The Synoptics (Gospel of Mark chapter 14; Gospel of Matthew 26) refers to Jesus visiting the home of an unknown woman of Bethany, where she anoints him with a precious oil, in forecast of his burial. The event was placed in the house of Simon the Leper (Simon in Luke), and dated after the entry in Jerusalem (Mk 11), before sunset and preceding Passover. However, the John 12, which names Mary, sister of Lazarus, as anointing the feet of Jesus at a dinner in his honour in her home, places it earlier, on the day before first Jesus' entry in Jerusalem (less than two miles from Bethany.

Significance[edit]

Prince of Peace[edit]

Bethany was located east of Jerusalem on the Mount of Olives. Zechariah 14:4 states that the Messiah would come to Jerusalem from the Mount of Olives:[5][9] Matthew 21:1-11 refers to a passage from Book of Zechariah (9:9) and states: "All this was done, that it might be fulfilled which was spoken by the prophet, saying, Tell ye the daughter of Sion, Behold, thy King cometh unto thee, meek, and sitting upon an ass, and a colt the foal of an ass."[5] Though Jesus had been to Jerusalem several times to celebrate the feasts, his final entry into Jerusalem had a special meaning. He was solemnly entering as a humble King of peace.[3] Traditionally, entering the city on a donkey symbolizes arrival in peace, rather than as a war-waging king arriving on a horse.[6][10]

The Golden gate is located in the north section of the east wall of the Temple Mount. In Jewish belief the gate, is called 'The Gate of Mercy' (sha'ar harakhamim), and is considered to be the place from which the Messiah will enter in the end of days. According to Jewish tradition, the Shekhinah (שכינה) (Divine Presence) used to appear through the eastern Gate, and will appear again when the Anointed One (Messiah) comes (Ezekiel 44:1–3)[11] The gate is believed to be the place from which Christ entered Jerusalem on Palm Sunday, thus implying his own messianic status.[12]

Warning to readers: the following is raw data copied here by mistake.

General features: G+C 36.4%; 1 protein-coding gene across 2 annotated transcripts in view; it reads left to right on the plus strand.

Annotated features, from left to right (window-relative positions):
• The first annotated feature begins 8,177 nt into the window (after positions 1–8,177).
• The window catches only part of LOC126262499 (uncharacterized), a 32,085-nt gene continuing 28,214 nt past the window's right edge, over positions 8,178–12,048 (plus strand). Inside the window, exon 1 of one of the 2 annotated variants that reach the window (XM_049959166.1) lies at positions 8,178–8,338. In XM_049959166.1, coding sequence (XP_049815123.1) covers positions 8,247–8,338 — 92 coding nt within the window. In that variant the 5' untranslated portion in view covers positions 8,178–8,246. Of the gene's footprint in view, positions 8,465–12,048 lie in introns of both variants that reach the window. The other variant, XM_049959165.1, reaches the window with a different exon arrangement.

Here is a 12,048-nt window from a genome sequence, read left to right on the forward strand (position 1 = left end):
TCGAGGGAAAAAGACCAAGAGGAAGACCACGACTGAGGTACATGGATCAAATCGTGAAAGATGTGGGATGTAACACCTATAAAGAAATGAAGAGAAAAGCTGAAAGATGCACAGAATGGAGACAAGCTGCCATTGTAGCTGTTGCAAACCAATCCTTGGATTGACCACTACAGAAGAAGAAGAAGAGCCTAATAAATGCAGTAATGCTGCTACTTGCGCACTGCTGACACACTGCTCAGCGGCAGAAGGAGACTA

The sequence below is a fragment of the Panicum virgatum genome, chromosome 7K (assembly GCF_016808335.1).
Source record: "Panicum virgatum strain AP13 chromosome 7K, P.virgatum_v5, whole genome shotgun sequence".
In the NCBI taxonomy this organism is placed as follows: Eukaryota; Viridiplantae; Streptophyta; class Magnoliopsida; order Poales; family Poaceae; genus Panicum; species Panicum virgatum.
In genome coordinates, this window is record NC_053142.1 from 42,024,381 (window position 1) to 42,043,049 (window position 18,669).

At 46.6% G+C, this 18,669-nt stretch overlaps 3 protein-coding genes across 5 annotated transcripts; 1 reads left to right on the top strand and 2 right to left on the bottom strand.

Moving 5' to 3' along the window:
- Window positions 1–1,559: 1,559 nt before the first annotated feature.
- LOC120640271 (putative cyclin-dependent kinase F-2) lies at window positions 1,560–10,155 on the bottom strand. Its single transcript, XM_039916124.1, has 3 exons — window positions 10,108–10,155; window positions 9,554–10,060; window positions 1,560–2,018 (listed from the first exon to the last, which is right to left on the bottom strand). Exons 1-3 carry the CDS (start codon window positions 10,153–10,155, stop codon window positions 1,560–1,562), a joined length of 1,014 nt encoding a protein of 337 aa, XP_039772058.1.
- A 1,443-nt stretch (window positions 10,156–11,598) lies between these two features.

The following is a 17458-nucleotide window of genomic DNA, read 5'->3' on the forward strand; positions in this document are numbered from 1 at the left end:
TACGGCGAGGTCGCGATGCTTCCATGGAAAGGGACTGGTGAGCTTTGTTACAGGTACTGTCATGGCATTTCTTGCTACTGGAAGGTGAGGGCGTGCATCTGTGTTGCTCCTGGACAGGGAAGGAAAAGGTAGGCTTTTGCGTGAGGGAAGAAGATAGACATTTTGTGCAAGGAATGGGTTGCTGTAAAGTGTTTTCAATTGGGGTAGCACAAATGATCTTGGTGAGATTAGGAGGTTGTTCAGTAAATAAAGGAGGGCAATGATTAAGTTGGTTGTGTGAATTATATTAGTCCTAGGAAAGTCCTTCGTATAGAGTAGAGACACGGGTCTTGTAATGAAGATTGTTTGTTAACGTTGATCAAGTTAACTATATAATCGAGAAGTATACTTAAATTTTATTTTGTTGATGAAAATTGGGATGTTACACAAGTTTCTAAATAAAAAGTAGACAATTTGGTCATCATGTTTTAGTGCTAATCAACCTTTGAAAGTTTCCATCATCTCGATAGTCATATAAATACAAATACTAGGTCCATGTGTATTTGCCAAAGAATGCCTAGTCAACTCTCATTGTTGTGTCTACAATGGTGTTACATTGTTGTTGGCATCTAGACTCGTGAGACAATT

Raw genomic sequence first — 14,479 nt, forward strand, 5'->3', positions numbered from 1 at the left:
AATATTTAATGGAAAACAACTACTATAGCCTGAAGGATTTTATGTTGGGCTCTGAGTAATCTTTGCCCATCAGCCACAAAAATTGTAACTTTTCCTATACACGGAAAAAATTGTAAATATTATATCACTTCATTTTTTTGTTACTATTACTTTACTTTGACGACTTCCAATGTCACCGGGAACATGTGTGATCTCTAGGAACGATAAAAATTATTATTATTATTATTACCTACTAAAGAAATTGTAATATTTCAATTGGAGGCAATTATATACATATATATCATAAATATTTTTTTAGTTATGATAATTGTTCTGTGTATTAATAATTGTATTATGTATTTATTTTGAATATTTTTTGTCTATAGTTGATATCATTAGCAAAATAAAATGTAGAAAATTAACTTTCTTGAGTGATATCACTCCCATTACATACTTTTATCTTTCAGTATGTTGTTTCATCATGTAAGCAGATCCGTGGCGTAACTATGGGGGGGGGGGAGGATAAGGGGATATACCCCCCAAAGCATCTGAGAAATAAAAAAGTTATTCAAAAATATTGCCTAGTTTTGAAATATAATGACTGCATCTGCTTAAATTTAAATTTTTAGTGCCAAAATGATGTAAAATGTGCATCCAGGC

Sacrificial Lamb[edit]

Jesus traveled by way of Bethphage. Usually the paschal lamb was brought from Bethphage and led to the Temple mount.[3]

Old Testament parallels[edit]

Entry into Jerusalem, by Giotto, 14th century.

The triumphal entry and the palm branches, resemble the celebration of Jewish liberation in 1 Maccabees (13:51) which states: "And entered into it ... with thanksgiving, and branches of palm trees, and with harps, and cymbals, and with viols, and hymns, and songs."[13]

See also[edit]

References[edit]

  1. ^ a b c Evans, Craig A., The Bible Knowledge Background Commentary: Matthew-Luke, Volume 1, 2003 ISBN 0-7814-3868-3 page 381-395
  2. ^ Meyer's NT Commentary on Matthew 21, accessed 7 February 2017
  3. ^ a b c Mutholath, Abraham. "Jesus' Triumphal entry into Jerusalem", St. Thomas SyroMalabar Diocese of Chicago, March 21, 2018
  4. ^ a b c Boring, M. Eugene and Craddock, Fred B., The People's New Testament Commentary, 2004 ISBN 0-664-22754-6 pages 256-258
  5. ^ a b c Majerník, Ján, Ponessa, Joesph and Manhardt, Laurie Watson. The Synoptics: Matthew, Mark, Luke, 2005 ISBN 1-931018-31-6 pages 133-134
  6. ^ a b John 12-21 by John MacArthur 2008 ISBN 978-0-8024-0824-2 pages 17-18
  7. ^ Matthew 21:10-11
  8. ^ Cambridge Bible for Schools and Colleges on Matthew 21, accessed 8 February 2017
  9. ^ Also see Josephus, Flavius, Bellum Judaicum, II,13,5 and Antiquitates Judaicae, XX,8,6
  10. ^ Davies, William David and Allison, Dale C., Matthew 19-28, 2004 ISBN 0-567-08375-6 p. 120
  11. ^ "Sha'ar Harahamim", Agency for Jewish Education, 1995
  12. ^ "Bab al-Dhahabi", Archnet
  13. ^ The Bible knowledge background commentary: John's Gospel, Hebrews-Revelation by Craig A. Evans ISBN 0-7814-4228-1 pages 114-118

External links[edit]